Justice Scalia, however, threw a lifeline to support Estrada’s implied challenge argument.  He noted that Comcast had originally framed the issue as whether a district court could consider the merits for class certification purposes, and it was the Court who reformulated the issue to whether a district court must consider the admissibility of the evidence under Daubert.  Justice Scalia remarked that, in reframing the issue, “we must have thought” Comcast meant to challenge the admissibility of the damage model under Daubert, “or else we wouldn’t have reformulated the question this way, right?”

Prior to Justice Scalia’s lifeline, Justice Sotomayor attempted to move the conversation away from the waiver issue to what, exactly, the district court was required to do, Daubert label or not.  Justice Sotomayor pushed Estrada to “get out of the Daubert language, okay?” and asked “what rule we [should] announce” so that courts know what to do when faced with challenges to expert reports on damages at the class certification stage. Barnett tried to resist this more functional approach to the issue by insisting that labels matter, and that he is not advocating a “magic words” approach: “if you’re in a trial court and somebody says Daubert or somebody says Rule 702 or somebody says I object to this expert’s testimony, that has profound significance.”

The Justices, following Justice Sotomayor, eventually focused on whether a Daubert analysis, no matter what it is called, should be conducted by the district court for purposes of class certification.  Estrada argued, in response to the waiver issue, that a Daubert analysis includes a look at “fit” and “reliability,” and argued that Comcast has consistently argued that the damage model “is so unreliable that it is just not usable period, full stop.” Barnett argued for a standard in which the district court is persuaded that it is “[m]ore likely than not that” the damage model “will be admissible at trial, and it will meet the standard that’s required to get to a verdict.” In response, Justice Sotomayor seemed to take up Estrada’s parsing of Daubert, telling Barnett that “the bottom line is, can a district court ever say that it’s persuaded by unreliable or not probative evidence.”  Justice Alito, noting that the dispute was “factual,” also asked “could this report be probative if it did not satisfy Daubert?”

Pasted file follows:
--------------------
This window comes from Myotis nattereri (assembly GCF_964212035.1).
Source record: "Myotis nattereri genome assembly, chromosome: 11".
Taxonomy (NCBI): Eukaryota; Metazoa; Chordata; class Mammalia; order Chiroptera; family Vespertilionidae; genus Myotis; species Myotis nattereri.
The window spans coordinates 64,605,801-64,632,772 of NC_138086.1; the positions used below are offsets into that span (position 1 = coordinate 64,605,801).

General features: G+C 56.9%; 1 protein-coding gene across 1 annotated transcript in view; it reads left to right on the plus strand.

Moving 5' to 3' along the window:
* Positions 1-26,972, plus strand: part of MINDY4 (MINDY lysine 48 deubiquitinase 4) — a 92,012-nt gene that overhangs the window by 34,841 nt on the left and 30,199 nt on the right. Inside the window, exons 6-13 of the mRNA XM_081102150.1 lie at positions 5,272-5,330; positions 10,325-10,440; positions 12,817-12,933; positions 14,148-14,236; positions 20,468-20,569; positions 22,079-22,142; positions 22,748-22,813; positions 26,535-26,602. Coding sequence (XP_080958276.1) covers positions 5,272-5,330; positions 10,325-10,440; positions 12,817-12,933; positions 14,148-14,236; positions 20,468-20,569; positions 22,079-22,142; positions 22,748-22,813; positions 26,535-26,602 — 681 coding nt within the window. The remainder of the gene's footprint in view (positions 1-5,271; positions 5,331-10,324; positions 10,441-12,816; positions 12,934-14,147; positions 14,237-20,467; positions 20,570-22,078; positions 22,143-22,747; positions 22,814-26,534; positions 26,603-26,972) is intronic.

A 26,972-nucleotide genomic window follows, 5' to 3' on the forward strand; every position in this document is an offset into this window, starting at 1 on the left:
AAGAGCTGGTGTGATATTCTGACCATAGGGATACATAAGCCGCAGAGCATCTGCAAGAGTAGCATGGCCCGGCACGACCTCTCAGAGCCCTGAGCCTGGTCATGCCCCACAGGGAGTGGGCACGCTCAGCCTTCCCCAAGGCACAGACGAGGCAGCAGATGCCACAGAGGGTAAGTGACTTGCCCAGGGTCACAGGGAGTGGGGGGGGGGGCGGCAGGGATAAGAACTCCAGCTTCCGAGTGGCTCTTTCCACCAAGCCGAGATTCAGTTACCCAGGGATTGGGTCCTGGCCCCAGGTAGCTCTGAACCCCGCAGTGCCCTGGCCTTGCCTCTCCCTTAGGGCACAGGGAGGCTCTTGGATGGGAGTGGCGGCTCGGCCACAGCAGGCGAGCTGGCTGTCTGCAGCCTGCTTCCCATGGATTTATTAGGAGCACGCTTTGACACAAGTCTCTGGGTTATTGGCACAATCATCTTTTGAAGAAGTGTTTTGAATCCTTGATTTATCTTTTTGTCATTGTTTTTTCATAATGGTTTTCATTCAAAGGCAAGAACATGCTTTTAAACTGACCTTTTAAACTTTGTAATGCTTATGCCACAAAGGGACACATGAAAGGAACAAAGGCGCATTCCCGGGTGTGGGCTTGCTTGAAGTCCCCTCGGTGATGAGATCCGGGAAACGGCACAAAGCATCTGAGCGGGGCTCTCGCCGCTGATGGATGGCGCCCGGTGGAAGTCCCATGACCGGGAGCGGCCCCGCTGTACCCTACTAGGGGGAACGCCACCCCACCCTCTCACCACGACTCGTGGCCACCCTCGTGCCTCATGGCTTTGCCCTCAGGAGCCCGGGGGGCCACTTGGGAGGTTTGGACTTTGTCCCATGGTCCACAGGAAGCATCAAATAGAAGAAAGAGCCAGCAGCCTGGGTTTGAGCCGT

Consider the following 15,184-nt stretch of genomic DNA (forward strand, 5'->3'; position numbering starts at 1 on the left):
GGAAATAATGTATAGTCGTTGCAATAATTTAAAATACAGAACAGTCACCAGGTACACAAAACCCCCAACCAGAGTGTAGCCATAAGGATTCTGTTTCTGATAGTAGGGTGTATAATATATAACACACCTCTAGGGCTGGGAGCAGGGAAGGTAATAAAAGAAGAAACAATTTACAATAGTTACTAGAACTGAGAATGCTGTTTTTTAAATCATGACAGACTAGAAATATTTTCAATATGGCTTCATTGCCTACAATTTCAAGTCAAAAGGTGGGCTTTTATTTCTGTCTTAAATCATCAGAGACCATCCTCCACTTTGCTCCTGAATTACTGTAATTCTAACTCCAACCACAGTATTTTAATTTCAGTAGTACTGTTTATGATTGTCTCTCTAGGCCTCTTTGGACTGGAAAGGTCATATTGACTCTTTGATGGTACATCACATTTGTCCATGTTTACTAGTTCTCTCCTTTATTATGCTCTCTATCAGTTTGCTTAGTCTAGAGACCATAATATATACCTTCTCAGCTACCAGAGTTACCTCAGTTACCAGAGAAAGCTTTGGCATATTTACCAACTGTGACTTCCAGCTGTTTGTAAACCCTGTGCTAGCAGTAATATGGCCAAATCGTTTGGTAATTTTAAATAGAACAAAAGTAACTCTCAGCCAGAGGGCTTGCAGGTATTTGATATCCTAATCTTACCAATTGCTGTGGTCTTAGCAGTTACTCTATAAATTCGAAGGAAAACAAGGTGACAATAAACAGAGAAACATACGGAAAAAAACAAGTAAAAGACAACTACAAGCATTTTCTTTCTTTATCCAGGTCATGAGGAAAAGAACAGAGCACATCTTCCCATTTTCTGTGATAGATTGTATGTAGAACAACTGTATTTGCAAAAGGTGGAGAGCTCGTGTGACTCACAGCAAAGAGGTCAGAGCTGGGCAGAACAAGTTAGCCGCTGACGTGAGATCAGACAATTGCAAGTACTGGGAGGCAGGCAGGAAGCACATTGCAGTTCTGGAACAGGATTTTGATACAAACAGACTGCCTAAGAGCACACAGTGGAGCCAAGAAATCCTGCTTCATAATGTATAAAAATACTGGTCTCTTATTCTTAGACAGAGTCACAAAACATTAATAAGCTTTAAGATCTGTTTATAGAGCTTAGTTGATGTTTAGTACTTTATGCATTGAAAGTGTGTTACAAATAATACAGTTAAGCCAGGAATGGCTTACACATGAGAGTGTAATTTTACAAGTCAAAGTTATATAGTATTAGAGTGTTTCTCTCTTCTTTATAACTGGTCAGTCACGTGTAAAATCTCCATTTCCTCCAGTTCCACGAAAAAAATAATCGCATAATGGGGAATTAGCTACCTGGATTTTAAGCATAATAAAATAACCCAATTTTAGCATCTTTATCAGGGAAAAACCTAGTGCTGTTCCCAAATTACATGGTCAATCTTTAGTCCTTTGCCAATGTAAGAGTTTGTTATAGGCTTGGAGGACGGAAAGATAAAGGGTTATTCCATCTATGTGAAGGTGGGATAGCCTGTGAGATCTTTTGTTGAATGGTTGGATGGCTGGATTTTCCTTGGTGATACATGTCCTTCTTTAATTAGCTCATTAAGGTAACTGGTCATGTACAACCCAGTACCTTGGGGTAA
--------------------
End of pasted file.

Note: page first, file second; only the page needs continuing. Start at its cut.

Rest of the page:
As the Justices focused more functionally on what a district court should do in considering expert testimony for purposes of class certification, the parties eventually displayed some differences.  Estrada stressed that, under Federal Rule of Civil Procedure 23, a court cannot certify a class unless it finds that common issues “predominate.”  He then argued that, in making a finding of predominance, a district court cannot simply conclude that damage issues could be proven on a classwide basis eventually, “that providence will provide; we’ll think about it in the morning.” Although Barnett was very confident about the validity of the damage model, he also admittedly “hesitate[d]” in accepting the Chief Justice’s reformulation of the standard as “[m]ore likely than not whether it can be used at trial,” noting that usability is “something you don’t know.” Justice Scalia suggested an approach where a district court simply focuses on the reliability prong of Daubert and defers any “Daubert motion” for later, an approach that Barnett seemed to embrace: “Justice Scalia, I would say what you’re doing is what I suggest the Court ought to do.” Thus, unlike Estrada, Barnett expressed some comfort with a conditional finding of reliability for certification purposes, stating during his argument that a district court does not “have to decide whether this model is perfect.”